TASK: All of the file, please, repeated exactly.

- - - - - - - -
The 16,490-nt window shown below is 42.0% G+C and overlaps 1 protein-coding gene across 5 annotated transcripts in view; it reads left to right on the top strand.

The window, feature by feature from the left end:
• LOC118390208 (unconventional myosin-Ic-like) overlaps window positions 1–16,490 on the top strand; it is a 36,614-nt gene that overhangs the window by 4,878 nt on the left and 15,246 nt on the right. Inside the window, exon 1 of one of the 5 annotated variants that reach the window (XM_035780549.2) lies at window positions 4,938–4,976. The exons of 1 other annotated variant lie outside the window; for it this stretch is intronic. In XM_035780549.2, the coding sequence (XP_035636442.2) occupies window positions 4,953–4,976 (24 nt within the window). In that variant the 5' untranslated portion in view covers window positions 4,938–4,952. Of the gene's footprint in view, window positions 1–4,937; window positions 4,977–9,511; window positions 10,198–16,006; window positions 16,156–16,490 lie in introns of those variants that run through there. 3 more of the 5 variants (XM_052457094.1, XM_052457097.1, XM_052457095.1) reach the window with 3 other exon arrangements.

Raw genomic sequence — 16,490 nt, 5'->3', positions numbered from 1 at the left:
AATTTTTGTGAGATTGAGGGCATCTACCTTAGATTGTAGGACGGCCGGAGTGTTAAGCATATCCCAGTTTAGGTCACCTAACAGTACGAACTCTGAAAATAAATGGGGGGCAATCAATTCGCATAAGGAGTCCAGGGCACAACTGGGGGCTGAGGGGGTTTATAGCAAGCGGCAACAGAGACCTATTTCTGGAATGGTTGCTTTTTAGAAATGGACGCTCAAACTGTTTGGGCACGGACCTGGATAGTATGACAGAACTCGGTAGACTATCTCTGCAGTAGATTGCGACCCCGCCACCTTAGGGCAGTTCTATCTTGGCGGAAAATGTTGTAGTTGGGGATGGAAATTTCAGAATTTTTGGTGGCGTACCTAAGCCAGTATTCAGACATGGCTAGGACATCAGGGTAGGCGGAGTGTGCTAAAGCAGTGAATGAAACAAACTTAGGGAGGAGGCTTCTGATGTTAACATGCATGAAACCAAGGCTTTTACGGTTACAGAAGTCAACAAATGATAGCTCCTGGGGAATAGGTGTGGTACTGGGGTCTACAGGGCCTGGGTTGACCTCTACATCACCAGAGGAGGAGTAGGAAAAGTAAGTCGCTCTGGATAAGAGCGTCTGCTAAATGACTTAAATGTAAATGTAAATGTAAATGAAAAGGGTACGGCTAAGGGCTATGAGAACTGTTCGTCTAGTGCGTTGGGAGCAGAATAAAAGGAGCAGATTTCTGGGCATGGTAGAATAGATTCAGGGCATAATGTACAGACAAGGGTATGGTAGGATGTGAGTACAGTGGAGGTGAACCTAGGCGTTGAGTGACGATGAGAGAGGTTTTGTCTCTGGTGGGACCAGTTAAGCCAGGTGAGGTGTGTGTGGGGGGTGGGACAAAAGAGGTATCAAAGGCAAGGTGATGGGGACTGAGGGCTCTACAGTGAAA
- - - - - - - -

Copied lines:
The 16,490-nt window shown below is 42.0% G+C and overlaps 1 protein-coding gene across 5 annotated transcripts in view; it reads left to right on the top strand.

The window, feature by feature from the left end:
• LOC118390208 (unconventional myosin-Ic-like) overlaps window positions 1–16,490 on the top strand; it is a 36,614-nt gene that overhangs the window by 4,878 nt on the left and 15,246 nt on the right. Inside the window, exon 1 of one of the 5 annotated variants that reach the window (XM_035780549.2) lies at window positions 4,938–4,976. The exons of 1 other annotated variant lie outside the window; for it this stretch is intronic. In XM_035780549.2, the coding sequence (XP_035636442.2) occupies window positions 4,953–4,976 (24 nt within the window). In that variant the 5' untranslated portion in view covers window positions 4,938–4,952. Of the gene's footprint in view, window positions 1–4,937; window positions 4,977–9,511; window positions 10,198–16,006; window positions 16,156–16,490 lie in introns of those variants that run through there. 3 more of the 5 variants (XM_052457094.1, XM_052457097.1, XM_052457095.1) reach the window with 3 other exon arrangements.

Raw genomic sequence — 16,490 nt, 5'->3', positions numbered from 1 at the left:
AATTTTTGTGAGATTGAGGGCATCTACCTTAGATTGTAGGACGGCCGGAGTGTTAAGCATATCCCAGTTTAGGTCACCTAACAGTACGAACTCTGAAAATAAATGGGGGGCAATCAATTCGCATAAGGAGTCCAGGGCACAACTGGGGGCTGAGGGGGTTTATAGCAAGCGGCAACAGAGACCTATTTCTGGAATGGTTGCTTTTTAGAAATGGACGCTCAAACTGTTTGGGCACGGACCTGGATAGTATGACAGAACTCGGTAGACTATCTCTGCAGTAGATTGCGACCCCGCCACCTTAGGGCAGTTCTATCTTGGCGGAAAATGTTGTAGTTGGGGATGGAAATTTCAGAATTTTTGGTGGCGTACCTAAGCCAGTATTCAGACATGGCTAGGACATCAGGGTAGGCGGAGTGTGCTAAAGCAGTGAATGAAACAAACTTAGGGAGGAGGCTTCTGATGTTAACATGCATGAAACCAAGGCTTTTACGGTTACAGAAGTCAACAAATGATAGCTCCTGGGGAATAGGTGTGGTACTGGGGTCTACAGGGCCTGGGTTGACCTCTACATCACCAGAGGAGGAGTAGGAAAAGTAAGTCGCTCTGGATAAGAGCGTCTGCTAAATGACTTAAATGTAAATGTAAATGTAAATGAAAAGGGTACGGCTAAGGGCTATGAGAACTGTTCGTCTAGTGCGTTGGGAGCAGAATAAAAGGAGCAGATTTCTGGGCATGGTAGAATAGATTCAGGGCATAATGTACAGACAAGGGTATGGTAGGATGTGAGTACAGTGGAGGTGAACCTAGGCGTTGAGTGACGATGAGAGAGGTTTTGTCTCTGGTGGGACCAGTTAAGCCAGGTGAGGTGTGTGTGGGGGGTGGGACAAAAGAGGTATCAAAGGCAAGGTGATGGGGACTGAGGGCTCTACAGTGAAA